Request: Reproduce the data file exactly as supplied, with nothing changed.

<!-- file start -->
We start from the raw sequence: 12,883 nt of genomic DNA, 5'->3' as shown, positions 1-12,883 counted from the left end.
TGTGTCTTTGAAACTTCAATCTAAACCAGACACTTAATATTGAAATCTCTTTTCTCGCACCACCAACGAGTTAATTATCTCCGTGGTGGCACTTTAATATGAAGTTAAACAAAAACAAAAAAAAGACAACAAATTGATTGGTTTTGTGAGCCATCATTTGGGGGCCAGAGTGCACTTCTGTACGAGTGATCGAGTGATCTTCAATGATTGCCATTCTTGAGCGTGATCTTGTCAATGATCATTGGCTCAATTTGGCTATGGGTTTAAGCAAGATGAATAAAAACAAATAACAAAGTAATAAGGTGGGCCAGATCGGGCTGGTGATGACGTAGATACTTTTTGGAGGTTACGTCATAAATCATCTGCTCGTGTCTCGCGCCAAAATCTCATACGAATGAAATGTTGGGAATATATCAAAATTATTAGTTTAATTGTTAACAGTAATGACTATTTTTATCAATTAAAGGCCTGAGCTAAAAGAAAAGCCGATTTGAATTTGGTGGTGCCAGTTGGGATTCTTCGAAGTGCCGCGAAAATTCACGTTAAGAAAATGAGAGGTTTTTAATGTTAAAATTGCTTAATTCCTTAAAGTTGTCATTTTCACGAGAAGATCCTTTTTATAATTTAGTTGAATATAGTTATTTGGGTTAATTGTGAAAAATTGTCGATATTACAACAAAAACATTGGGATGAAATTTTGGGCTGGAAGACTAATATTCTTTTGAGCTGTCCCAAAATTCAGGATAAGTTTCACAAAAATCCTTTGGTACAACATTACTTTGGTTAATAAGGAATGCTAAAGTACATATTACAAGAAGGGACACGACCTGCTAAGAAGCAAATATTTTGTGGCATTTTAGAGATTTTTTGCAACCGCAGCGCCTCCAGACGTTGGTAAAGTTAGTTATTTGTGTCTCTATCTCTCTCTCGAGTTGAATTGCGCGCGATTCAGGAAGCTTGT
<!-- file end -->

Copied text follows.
We start from the raw sequence: 12,883 nt of genomic DNA, 5'->3' as shown, positions 1-12,883 counted from the left end.
TGTGTCTTTGAAACTTCAATCTAAACCAGACACTTAATATTGAAATCTCTTTTCTCGCACCACCAACGAGTTAATTATCTCCGTGGTGGCACTTTAATATGAAGTTAAACAAAAACAAAAAAAAGACAACAAATTGATTGGTTTTGTGAGCCATCATTTGGGGGCCAGAGTGCACTTCTGTACGAGTGATCGAGTGATCTTCAATGATTGCCATTCTTGAGCGTGATCTTGTCAATGATCATTGGCTCAATTTGGCTATGGGTTTAAGCAAGATGAATAAAAACAAATAACAAAGTAATAAGGTGGGCCAGATCGGGCTGGTGATGACGTAGATACTTTTTGGAGGTTACGTCATAAATCATCTGCTCGTGTCTCGCGCCAAAATCTCATACGAATGAAATGTTGGGAATATATCAAAATTATTAGTTTAATTGTTAACAGTAATGACTATTTTTATCAATTAAAGGCCTGAGCTAAAAGAAAAGCCGATTTGAATTTGGTGGTGCCAGTTGGGATTCTTCGAAGTGCCGCGAAAATTCACGTTAAGAAAATGAGAGGTTTTTAATGTTAAAATTGCTTAATTCCTTAAAGTTGTCATTTTCACGAGAAGATCCTTTTTATAATTTAGTTGAATATAGTTATTTGGGTTAATTGTGAAAAATTGTCGATATTACAACAAAAACATTGGGATGAAATTTTGGGCTGGAAGACTAATATTCTTTTGAGCTGTCCCAAAATTCAGGATAAGTTTCACAAAAATCCTTTGGTACAACATTACTTTGGTTAATAAGGAATGCTAAAGTACATATTACAAGAAGGGACACGACCTGCTAAGAAGCAAATATTTTGTGGCATTTTAGAGATTTTTTGCAACCGCAGCGCCTCCAGACGTTGGTAAAGTTAGTTATTTGTGTCTCTATCTCTCTCTCGAGTTGAATTGCGCGCGATTCAGGAAGCTTGT